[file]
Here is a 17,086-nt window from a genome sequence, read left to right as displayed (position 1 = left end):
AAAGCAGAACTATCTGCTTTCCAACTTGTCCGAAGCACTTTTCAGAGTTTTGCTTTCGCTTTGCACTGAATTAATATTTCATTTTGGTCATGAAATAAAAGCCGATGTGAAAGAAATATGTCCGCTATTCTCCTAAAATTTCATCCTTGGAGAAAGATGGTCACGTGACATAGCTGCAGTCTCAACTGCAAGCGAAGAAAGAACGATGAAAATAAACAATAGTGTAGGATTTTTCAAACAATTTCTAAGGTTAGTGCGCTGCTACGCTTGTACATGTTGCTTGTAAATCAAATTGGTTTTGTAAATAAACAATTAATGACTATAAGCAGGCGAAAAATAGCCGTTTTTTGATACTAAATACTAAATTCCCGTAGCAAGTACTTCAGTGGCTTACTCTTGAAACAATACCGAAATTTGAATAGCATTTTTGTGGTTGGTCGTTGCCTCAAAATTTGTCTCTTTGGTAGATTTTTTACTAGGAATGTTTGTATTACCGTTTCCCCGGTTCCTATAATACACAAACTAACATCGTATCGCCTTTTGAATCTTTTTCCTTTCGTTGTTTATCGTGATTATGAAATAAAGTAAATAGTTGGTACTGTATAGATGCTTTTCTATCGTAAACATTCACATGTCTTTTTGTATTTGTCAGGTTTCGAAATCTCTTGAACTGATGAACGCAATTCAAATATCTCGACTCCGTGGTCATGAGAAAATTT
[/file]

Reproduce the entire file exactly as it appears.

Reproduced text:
Here is a 17,086-nt window from a genome sequence, read left to right as displayed (position 1 = left end):
AAAGCAGAACTATCTGCTTTCCAACTTGTCCGAAGCACTTTTCAGAGTTTTGCTTTCGCTTTGCACTGAATTAATATTTCATTTTGGTCATGAAATAAAAGCCGATGTGAAAGAAATATGTCCGCTATTCTCCTAAAATTTCATCCTTGGAGAAAGATGGTCACGTGACATAGCTGCAGTCTCAACTGCAAGCGAAGAAAGAACGATGAAAATAAACAATAGTGTAGGATTTTTCAAACAATTTCTAAGGTTAGTGCGCTGCTACGCTTGTACATGTTGCTTGTAAATCAAATTGGTTTTGTAAATAAACAATTAATGACTATAAGCAGGCGAAAAATAGCCGTTTTTTGATACTAAATACTAAATTCCCGTAGCAAGTACTTCAGTGGCTTACTCTTGAAACAATACCGAAATTTGAATAGCATTTTTGTGGTTGGTCGTTGCCTCAAAATTTGTCTCTTTGGTAGATTTTTTACTAGGAATGTTTGTATTACCGTTTCCCCGGTTCCTATAATACACAAACTAACATCGTATCGCCTTTTGAATCTTTTTCCTTTCGTTGTTTATCGTGATTATGAAATAAAGTAAATAGTTGGTACTGTATAGATGCTTTTCTATCGTAAACATTCACATGTCTTTTTGTATTTGTCAGGTTTCGAAATCTCTTGAACTGATGAACGCAATTCAAATATCTCGACTCCGTGGTCATGAGAAAATTT